Snake Bites
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Snake Bites

Snake Bites


Snake Bites

Snake Bites

The habitat frequently furnishes a key to the character of the snake. The venomous varieties choose by preference the rocky uplands, either open or sparsely wooded. The harmless snakes live almost exclusively in low swampy lands or along water courses. Venomous snakes are purely terrestrial. One was never known to ascend a tree.

While rattlesnakes are dangerous, their bite is not nearly so fatal as is popularly supposed. This fact has at least two important reasons, viz., season and the habits of life of the snake. In the extreme South and in midsummer the venom attains its highest state of virulence. Then the person fairly struck by a large rattler is in extreme danger, provided the second factor in the equation does not intrude, that is, the habits of life.

All venomous snakes, and more especially rattlesnakes, are sluggish. They do not move rapidly or over great distances. Their lethal power is given them as a means of procuring food and when once the snake strikes he expends practically all the ammunition in his arsenal. It requires hours and perhaps days to renew the supply, during which time the serpent is defenseless. Should the human victim happen along at such time and be bitten it is quite probable that he would not receive a fatal dose of the poison.

The manner in which the rattlesnake inflicts his wound is worthy of some study. In the first place, it may be assumed as axiomatic that the snake cannot strike farther than his own length and seldom even that. Stories of rattlesnakes lifting themselves from the ground bodily and hurling themselves through the air are purely imaginative. Nor can the snake strike unless coiled. It does not follow that he must be in complete coil, but he must have at least a few kinks in his spine before he can deliver a blow; then he can only strike the length of the kinks.

If permitted he will assume full coil before striking and when undisturbed he lies in that position. The maneuver of assuming full coil takes longer than is generally thought. Writers who assert that the snake can throw himself into full coil instantly are far from the truth. In fact it takes, on an average, something like five seconds for him to get his length in position to deliver his most powerful blow. My experiments have developed another interesting fact, that the snake cannot strike an object held directly over his head. It must be held at an angle.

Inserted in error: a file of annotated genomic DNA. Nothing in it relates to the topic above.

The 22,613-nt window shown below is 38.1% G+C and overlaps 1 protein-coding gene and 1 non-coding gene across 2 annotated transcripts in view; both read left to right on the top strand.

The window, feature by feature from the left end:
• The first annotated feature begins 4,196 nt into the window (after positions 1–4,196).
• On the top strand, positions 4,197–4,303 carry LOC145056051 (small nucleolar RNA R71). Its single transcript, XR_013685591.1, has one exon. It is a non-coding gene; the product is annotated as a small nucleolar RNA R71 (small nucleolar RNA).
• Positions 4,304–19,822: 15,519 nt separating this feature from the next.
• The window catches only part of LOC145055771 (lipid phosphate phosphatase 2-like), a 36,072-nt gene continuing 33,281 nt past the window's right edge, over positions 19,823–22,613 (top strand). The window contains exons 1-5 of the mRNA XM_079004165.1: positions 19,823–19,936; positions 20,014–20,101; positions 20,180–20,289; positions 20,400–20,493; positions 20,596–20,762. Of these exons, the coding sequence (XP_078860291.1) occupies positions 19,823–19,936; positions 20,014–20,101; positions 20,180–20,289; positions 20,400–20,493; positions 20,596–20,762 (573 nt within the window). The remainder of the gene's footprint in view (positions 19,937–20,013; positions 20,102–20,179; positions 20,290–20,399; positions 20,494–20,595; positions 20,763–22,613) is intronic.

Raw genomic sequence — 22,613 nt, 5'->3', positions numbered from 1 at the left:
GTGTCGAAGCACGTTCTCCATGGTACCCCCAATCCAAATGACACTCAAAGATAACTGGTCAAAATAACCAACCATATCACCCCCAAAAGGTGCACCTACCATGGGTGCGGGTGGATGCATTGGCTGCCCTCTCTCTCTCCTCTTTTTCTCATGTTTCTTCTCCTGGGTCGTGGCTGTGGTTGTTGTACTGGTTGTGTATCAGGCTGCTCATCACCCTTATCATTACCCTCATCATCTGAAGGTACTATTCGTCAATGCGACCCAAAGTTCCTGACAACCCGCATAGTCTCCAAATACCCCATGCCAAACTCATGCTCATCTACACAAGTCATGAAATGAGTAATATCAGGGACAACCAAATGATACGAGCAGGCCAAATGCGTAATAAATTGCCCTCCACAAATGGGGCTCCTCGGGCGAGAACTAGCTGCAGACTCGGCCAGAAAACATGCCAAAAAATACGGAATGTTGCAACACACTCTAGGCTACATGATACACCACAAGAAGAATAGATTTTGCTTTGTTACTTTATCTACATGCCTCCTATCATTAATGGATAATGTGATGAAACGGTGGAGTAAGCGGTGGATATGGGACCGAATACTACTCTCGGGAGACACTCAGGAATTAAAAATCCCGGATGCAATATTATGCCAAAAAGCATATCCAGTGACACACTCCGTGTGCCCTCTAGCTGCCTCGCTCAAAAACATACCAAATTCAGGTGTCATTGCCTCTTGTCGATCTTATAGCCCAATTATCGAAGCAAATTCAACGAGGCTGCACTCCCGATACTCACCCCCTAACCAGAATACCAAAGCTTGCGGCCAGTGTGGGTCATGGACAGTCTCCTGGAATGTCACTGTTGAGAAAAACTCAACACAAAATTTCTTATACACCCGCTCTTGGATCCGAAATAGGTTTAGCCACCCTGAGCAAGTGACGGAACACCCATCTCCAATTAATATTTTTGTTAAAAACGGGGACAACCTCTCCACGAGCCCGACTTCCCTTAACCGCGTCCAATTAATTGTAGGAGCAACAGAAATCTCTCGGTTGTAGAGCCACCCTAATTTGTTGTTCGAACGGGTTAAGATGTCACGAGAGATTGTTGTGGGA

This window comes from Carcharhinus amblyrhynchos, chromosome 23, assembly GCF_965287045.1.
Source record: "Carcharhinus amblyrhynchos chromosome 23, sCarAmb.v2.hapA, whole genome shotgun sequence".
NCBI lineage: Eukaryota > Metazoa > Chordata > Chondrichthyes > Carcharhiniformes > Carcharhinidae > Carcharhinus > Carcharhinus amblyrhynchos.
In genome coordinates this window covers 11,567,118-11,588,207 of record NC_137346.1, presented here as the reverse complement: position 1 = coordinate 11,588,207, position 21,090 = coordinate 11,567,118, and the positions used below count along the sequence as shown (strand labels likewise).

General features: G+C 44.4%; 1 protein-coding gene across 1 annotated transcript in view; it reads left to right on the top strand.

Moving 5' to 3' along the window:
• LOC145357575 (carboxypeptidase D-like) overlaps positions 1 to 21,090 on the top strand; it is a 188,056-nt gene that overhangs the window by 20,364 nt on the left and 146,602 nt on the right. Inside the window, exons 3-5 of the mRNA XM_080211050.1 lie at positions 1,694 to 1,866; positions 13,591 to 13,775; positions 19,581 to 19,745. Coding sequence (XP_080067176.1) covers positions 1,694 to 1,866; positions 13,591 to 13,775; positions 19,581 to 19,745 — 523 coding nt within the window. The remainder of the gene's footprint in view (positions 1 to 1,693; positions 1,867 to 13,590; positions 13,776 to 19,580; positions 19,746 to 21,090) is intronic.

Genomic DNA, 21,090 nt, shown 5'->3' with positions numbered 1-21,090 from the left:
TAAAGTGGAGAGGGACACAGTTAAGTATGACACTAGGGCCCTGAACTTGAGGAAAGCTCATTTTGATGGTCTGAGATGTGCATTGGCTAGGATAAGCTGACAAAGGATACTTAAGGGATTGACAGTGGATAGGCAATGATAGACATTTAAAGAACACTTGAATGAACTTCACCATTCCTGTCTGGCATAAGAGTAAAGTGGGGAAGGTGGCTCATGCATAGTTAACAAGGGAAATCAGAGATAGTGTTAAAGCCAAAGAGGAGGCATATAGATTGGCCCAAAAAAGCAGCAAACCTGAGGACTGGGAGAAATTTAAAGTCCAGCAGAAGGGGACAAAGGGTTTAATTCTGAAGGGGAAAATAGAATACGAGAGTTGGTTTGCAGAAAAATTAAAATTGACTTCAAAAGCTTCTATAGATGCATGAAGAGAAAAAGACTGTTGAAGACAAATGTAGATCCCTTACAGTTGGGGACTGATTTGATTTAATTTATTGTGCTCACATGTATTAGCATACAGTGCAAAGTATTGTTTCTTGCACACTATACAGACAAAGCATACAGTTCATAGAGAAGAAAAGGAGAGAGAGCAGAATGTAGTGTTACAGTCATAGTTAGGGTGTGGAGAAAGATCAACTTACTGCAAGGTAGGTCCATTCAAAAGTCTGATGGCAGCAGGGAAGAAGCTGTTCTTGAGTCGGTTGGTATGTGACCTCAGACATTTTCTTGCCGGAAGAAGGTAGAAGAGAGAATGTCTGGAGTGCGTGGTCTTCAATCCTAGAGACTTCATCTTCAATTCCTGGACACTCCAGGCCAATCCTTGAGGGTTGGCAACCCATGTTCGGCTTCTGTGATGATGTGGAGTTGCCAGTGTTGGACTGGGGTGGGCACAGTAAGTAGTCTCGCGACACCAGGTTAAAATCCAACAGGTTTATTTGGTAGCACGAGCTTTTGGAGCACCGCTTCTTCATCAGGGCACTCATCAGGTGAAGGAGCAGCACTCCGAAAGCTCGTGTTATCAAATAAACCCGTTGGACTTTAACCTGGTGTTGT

How deep will the needle-sharp fangs penetrate. That depends, too, upon conditions. A large snake, striking from full coil, will naturally drive his fangs much deeper than another smaller, striking from a less advantageous position. Upon the bare flesh the snake will sink his fangs to their full extent. His blow, however, is often delivered with a raking motion and the wound inflicted resembles the scratch of a briar.

Certain articles of dress are less permeable than others. Rubber, even thin rubber, is well nigh impenetrable. Soft, closely woven cloth is also resistant. In experiments I have placed blotting paper behind two thicknesses of heavy flannel and only in rare instances have I found the virus staining the paper. This fact will serve to inform the reader that the ordinary protection of the lower limbs will be adequate to shield the wearer in a rattlesnake country.

The chances of being bitten, even in a country abounding in snakes, are really quite insignificant. The rattler is the most inoffensive gentleman of my serpentine acquaintance. He is perfectly willing, if you will permit him, to lie all day basking in the sun upon some convenient rock and never molest the passer in the least. If he has sufficient warning he will slip quietly out of your path and give you the right of way. He only strikes when in his reptilian mind he deems himself insulted or in danger.

An extended discussion of the chemistry of serpent venoms would be manifestly out of place at this time. We owe practically all our knowledge upon the subject to the painstaking efforts of two men, S. Weir Mitchell and Prof. Reichert. These gentlemen gave to the world almost simultaneously the result of their labors. The lethal principle of all serpent venoms consists of two elements, a venom peptone and a venom globulin.

These elements are albuminoid in character, and it is interesting to note that they act no differently from the pure albuminoses of digestion. One element has the power to destroy the fibrin ferment in the blood, the other acts as a paralyzant upon motor and sensory nerve trunks.

Time has no effect apparently upon the poisonous quality of these venoms. After twenty years' preservation in glycerine Dr. Mitchell found the virus as active as ever, and it is known that arrows steeped in rattlesnake venom retain their power for many years. Heat in varying degrees, or a sudden violent application of it, will destroy the poisonous property, as will also absolute alcohol.